My sisters used to play that. They’d be like okay, “Lie down! Echale sal…” and my mom too. If we were bored in the car she’d say okay let’s play a game. And like you bend over on the legs and you pull the back of your shirt up and you take turns, and you have to guess who pinched you. Was it S, was it J, was it R, ya know, was it mom? Who pinched you? It’s a group game and if you guessed right then that person would go next. If you guessed wrong you’d lie back down and do the pinch over again until you guessed who pinched you. If they were being jerks they pinched hard. “Echale sal al animal, quien te pico” It means, “put salt on the animal who bit you” and pico is like a poke, like a fork. Like you would stick an animal with a  fork, ya know. That’s why they said put salt on the animal — like they’re salting you up when they rub their hands on your back. Echale sal al animal— and PLOOP. And poke. So rubbing the salt on the back is like they’re seasoning an animal and then boop you get pinched… I mean you have to think way back when as kids you had to entertain yourselves. We all played that. Well, the family did.

Context: This conversation took place over a video chat. During the conversation I  asked about her version of this saying, sharing that I had my own. The informant instantly filled with giddy nostalgia as she explained something so natural and personal to her childhood.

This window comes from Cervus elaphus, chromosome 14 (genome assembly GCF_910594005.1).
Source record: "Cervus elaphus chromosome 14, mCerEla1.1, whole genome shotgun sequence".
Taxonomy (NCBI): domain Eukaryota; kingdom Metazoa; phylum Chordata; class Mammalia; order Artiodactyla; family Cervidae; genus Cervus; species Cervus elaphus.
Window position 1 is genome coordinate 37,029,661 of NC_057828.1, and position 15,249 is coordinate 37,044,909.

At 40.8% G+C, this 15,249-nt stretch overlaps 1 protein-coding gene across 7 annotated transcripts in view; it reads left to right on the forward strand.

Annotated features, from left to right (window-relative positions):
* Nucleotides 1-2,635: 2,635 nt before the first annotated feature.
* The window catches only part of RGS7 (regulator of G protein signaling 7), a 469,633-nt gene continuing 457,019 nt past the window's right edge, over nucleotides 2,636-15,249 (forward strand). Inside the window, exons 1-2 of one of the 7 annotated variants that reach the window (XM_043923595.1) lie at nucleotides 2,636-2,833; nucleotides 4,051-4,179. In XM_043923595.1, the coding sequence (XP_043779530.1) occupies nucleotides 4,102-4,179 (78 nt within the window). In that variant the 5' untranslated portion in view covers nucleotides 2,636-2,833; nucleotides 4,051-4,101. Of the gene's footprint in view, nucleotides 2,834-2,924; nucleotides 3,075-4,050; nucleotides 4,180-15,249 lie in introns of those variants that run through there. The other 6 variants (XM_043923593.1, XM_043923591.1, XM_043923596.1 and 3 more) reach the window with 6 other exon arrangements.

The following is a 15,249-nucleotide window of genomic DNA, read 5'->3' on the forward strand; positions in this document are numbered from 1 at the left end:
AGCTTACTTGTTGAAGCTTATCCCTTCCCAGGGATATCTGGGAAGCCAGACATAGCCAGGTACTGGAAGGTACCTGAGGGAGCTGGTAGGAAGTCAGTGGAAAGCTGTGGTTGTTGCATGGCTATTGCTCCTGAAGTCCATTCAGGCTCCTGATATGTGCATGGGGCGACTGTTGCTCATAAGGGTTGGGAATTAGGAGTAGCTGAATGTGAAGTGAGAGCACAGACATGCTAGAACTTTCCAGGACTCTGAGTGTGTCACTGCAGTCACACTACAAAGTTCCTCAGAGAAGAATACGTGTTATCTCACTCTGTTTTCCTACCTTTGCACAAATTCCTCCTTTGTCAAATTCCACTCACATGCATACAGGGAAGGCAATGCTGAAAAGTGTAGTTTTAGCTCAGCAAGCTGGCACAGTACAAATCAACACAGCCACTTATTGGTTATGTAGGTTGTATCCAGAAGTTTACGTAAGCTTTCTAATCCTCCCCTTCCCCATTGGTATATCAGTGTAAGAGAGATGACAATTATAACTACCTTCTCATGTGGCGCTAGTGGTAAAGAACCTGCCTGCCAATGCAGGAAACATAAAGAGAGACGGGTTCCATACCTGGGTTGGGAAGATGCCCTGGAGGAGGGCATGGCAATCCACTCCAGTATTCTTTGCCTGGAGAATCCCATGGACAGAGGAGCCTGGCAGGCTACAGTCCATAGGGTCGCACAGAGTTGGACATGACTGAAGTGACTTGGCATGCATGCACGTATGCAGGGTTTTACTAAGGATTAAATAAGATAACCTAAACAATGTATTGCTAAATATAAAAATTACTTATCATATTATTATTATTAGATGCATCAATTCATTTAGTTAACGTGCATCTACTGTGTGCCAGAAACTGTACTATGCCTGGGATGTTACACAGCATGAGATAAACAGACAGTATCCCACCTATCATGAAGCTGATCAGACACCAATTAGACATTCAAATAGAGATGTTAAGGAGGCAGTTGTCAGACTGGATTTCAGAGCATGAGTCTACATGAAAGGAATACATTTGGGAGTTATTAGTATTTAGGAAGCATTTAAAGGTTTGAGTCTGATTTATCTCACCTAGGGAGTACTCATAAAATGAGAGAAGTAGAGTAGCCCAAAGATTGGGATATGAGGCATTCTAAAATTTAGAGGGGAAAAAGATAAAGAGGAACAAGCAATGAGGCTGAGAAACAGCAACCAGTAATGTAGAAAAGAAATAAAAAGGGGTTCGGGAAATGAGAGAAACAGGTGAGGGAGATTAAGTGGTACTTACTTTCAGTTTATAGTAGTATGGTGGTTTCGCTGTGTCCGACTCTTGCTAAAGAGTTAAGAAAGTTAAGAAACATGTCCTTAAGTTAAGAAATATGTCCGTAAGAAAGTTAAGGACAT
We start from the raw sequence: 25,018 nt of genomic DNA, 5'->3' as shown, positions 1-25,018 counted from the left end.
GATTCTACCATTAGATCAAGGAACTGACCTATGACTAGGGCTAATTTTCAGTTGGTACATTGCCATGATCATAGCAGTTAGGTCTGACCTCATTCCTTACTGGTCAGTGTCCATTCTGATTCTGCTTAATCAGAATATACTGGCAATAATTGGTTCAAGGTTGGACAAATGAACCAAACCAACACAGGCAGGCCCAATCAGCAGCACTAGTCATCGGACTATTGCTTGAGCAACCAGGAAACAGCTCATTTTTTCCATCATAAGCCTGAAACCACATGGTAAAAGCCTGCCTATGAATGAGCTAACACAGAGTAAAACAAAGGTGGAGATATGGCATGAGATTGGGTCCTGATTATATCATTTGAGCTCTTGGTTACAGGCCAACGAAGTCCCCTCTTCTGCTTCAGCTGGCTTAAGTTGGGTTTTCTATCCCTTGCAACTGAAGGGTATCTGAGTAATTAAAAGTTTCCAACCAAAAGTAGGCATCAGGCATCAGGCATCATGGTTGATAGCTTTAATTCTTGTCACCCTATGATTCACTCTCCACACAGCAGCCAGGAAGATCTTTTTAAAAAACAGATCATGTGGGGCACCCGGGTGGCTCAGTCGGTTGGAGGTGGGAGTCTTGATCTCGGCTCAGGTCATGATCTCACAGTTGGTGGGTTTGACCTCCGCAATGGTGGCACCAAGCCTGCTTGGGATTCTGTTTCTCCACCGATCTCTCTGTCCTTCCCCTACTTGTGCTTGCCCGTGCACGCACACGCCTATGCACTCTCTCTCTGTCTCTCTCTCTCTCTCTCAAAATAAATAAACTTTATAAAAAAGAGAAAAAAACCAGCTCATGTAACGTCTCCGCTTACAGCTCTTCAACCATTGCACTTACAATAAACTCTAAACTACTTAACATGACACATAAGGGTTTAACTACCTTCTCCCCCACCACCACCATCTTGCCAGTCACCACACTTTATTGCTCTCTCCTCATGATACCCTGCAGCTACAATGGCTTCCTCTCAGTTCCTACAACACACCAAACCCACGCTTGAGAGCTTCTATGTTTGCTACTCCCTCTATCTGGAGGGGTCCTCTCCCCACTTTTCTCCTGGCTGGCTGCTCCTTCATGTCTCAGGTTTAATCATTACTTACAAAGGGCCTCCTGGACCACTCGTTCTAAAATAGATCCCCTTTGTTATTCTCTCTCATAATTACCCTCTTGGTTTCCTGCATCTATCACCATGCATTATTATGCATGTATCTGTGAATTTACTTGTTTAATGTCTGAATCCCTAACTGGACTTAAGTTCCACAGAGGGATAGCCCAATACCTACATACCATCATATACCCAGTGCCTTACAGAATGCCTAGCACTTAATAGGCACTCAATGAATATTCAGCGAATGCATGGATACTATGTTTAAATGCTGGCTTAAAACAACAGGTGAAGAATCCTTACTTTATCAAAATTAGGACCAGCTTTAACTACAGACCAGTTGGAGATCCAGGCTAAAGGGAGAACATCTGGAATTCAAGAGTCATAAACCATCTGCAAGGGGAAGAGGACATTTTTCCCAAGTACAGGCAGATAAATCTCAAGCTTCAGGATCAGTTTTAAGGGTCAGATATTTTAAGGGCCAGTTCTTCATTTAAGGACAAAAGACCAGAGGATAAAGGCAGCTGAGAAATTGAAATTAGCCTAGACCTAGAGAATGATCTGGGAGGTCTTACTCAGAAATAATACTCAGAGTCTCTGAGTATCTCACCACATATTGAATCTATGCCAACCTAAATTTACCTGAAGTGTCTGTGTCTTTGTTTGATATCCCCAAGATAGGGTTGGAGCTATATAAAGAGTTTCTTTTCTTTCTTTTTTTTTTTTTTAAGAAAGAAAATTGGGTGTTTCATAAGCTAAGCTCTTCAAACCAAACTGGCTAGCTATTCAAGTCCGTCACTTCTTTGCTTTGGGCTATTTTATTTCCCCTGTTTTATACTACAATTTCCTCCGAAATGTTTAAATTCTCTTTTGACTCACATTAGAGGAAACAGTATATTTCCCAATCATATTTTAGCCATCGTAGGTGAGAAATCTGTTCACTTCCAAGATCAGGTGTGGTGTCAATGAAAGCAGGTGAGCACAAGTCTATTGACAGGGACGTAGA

My thoughts: I grew with the same Spanish text: Echale sal al animal quien te pico. However, my experience never translated over to a game. My mother would rub my back in circles saying the line, and then she would lightly and playfully give my back a pinch. This happened a lot in an embrace, so it was always a term or gesture of endearment. My family members often did this to each other sometimes if they were being playful. More to the little kids who would go off giggling after being pinched. I was fascinated to learn the informant’s version. I realized that both of our experiences were terms of endearment that we shared with a select few. Moreover, it brings back happy childhood memories. I feel that this game is also related to other hand/ body games that children would play with their closest friends to jovially pass time without worry. 

Irish Limerick

Main Piece:

There once was a man named Paul

Who went to a fancy dress ball

He thought he would risk it

And went as a biscuit

And was eaten by a dog in the hall

Background: The informant was born in Ireland, and moved to the United States as a baby. He is a Dual-Citizen and feels closely connected to his Irish roots. He shared with me him and his sisters favorite Limerick. He says this is his favorite because his dad is named Paul, so as kids it was hysterical. 

Context: This was a brief conversation on a walk outside. I asked the informant if he knew any jokes, and after chuckling to himself for a moment he shared this Limerick. The moment was light and happy.

My thoughts: I love a good Limerick. The structure and rhythm of the piece always adds a jovial sense to the joke no matter the subject matter. In this particular case, I can see the hilarity in this Limerick for my informant in the way that he is personally tied to it. It was clear the informant used to almost tease his father playfully with the limerick as a child, and he still looks on it with fondness.

Bill Clinton Music Meme

Background: The informant here is explaining a Bill Clinton themed meme that has been exploding on social media during the Covid-19 pandemic. As a college Junior on all social media platforms, the informant also explores the nature of these collaborative quarantine meme challenges. She also explains her own rendition of the meme that she shared on her social media. Said photo is included below. 

The Main Piece: